Alumnus Dick Stolley Dies at 92
Stolley is remembered as a magazine industry legend and founder of PEOPLE magazine
Richard “Dick” Stolley (BSJ52, MSJ53) died peacefully in Evanston, Illinois, on June 16 with his family at his side. He was 92. Stolley was a member of the inaugural class of the Medill Hall of Achievement of 1997 and a member of Medill’s Board of Advisers since its first meeting in 1984.
Stolley is remembered for his many historic career endeavors in magazine publishing and editing. At Medill, he is revered as a true friend and dedicated alumnus who was always willing to talk to and mentor students and alumni.
“Dick was not only a towering figure in 20th century journalism, he was a tremendous friend and supporter of Medill,” said Medill Dean Charles Whitaker. “The talks he gave to students about his legendary career were riveting. He generously lent his time and talent to every Medill dean who called upon him. He will be sorely missed.”
Stolley was the founding editor of PEOPLE magazine and a longtime writer and editor for Time Inc.
In a statement provided by Dan Wakeford, editor in chief of People, Wakeford said:
“Dick Stolley was a legendary editor whose vision and execution established the most successful magazine of all time that America fell in love with. He was an amazing journalist whose work and magazine craft we still refer to every day at PEOPLE as it’s still so relevant. He wrote in his first editor’s letter in 1974, ‘PEOPLE will focus entirely on the active personalities of our time-in all fields. On the headliners, the stars, the important doers, the comers, and on plenty of ordinary men and women caught up in extraordinary situations.’ And that is what we still do nearly 50 years later — we tell stories of ordinary people doing extraordinary things and extraordinary people doing ordinary things. I’m indebted to Dick for creating a magazine with heart that is a force for good and continues to change millions of lives.”
Stolley is also remembered for his work for Life magazine, where he pushed boundaries in his coverage of the fight for Civil Rights in the South and, most historically, for his success in obtaining the Abraham Zapruder footage of the assassination of JFK in Dallas in 1963.
Stolley described his first interaction with Zapruder in an article in Time magazine in 2013. Stolley explained that he located Zapruder by finding his listed number in the Dallas phone book.
“He politely explained that he was exhausted and overcome by what he had witnessed,” Stolley wrote. “The decision I made next turned out to be quite possibly the most important of my career. In the news business, sometimes you push people hard, unsympathetically, without obvious remorse (even while you may be squirming inside). Sometimes, you don’t. This, I felt intuitively, was one of those times you don’t push. I reminded myself: This man had watched a murder. I said I understood. Clearly relieved, Zapruder asked me to come to his office at 9 the next morning.”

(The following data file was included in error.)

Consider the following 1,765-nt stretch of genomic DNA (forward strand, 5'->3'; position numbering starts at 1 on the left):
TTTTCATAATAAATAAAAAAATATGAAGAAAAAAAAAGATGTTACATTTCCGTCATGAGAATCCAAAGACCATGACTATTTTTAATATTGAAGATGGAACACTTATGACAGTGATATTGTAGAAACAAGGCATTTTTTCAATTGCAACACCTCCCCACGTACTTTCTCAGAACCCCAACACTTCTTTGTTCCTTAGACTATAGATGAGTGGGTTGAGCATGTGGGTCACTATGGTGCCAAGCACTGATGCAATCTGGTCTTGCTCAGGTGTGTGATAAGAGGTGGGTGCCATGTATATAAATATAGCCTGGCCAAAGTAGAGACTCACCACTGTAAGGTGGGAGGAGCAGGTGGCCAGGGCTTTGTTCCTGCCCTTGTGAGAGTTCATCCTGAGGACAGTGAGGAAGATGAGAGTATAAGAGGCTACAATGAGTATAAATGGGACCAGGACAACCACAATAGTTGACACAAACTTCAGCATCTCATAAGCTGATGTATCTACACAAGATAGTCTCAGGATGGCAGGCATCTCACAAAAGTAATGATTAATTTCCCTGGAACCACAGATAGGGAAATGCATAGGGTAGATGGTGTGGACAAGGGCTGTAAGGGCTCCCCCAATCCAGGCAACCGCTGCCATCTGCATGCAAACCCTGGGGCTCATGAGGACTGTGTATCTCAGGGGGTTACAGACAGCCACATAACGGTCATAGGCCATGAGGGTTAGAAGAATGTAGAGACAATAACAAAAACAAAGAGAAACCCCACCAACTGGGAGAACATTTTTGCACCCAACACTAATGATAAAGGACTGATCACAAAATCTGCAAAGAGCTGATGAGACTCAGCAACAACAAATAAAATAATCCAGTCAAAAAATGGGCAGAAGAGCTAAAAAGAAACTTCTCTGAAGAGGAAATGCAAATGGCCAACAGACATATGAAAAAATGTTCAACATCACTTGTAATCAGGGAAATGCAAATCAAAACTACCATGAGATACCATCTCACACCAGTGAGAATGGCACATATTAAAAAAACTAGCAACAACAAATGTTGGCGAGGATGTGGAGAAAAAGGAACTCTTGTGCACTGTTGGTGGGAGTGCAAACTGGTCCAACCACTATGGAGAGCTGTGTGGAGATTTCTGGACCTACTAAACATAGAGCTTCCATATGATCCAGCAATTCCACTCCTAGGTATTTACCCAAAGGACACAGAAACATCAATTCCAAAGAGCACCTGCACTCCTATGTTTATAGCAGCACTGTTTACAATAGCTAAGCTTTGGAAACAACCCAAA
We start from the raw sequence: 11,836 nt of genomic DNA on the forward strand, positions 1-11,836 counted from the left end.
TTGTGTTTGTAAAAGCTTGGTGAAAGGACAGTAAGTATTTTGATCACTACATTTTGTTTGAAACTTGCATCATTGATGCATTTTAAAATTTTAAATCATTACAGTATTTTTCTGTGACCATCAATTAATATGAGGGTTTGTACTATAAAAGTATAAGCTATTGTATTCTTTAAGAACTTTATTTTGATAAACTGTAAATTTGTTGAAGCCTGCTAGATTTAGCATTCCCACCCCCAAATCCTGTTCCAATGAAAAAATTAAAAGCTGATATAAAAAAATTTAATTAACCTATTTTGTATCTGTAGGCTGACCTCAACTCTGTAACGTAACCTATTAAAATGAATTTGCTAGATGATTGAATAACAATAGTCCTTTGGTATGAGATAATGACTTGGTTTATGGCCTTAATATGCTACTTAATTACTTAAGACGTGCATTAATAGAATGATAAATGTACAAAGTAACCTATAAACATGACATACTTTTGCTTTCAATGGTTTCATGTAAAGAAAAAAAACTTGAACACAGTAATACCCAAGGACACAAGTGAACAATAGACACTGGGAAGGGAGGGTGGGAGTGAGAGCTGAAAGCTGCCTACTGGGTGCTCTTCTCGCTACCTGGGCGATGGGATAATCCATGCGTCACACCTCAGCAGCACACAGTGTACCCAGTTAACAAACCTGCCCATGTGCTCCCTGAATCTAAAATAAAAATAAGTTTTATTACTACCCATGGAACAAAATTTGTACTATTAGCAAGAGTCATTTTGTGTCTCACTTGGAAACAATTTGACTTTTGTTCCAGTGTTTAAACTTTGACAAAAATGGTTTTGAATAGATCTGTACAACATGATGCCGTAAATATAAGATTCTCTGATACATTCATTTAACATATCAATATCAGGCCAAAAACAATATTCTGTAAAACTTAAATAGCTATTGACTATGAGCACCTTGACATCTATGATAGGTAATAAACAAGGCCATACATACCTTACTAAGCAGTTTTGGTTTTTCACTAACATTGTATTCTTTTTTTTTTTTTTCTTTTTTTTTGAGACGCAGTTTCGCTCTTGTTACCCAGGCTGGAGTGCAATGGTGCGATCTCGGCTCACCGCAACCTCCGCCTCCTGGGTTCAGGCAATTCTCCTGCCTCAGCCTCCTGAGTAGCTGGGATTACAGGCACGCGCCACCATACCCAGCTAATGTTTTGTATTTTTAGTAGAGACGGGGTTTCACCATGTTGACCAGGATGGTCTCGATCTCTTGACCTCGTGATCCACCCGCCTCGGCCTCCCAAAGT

Eventually, he was able to secure Zapruder’s footage for Life magazine for $50,000. That amount was bumped to $150,000 a week later to add additional rights for the magazine’s use of the film.
Stolley helped create PEOPLE magazine in 1973. A test issue with Elizabeth Taylor and Richard Burton gracing the cover “flew off the newsstands,” Stolley said in a 2015 interview, and the magazine launched in March 1974 with Stolley as editor.
“The one thing that I’ve always wanted to say, when we started, I said, this is not a celebrity magazine. This is personality journalism,” he said. “And we will be doing stories all over the world, which we did and still do, and it will be on all people in all walks of life. Some will be well known, some will not. Our motto was, ‘extraordinary people doing ordinary things, and ordinary people doing extraordinary things.’ And the formula worked then and still does.”
“Richard Stolley was a giant among journalists, one of the Medill School’s most accomplished alumni of all time,” said Roger Boye, associate professor emeritus-in-service. “His coverage of the John F. Kennedy assassination in 1963 for Life magazine, as well as of the civil rights movement in the South during the 1960s, will serve as models of initiative and professionalism for generations of journalists to come. His entrepreneurial vision helped to bring about the founding of People magazine in 1974, with Dick as the magazine’s first managing editor. He championed great story telling in journalism but only with meticulous attention to detail and total factual accuracy. That is perhaps his greatest legacy.”
In addition to his roles at People magazine, Stolley was assistant managing editor and managing editor of Life magazine, as well as director of special projects for Time Inc.
Source: Medill and PEOPLE.com 6/17/2021
The family requests that gifts in memory of Dick Stolley be directed to the Medill School. Gifts may be made online or mailed to:
Alumni Relations and Development, Gift Services
1201 Davis Street – Suite 1-400
Evanston, IL 60208-4410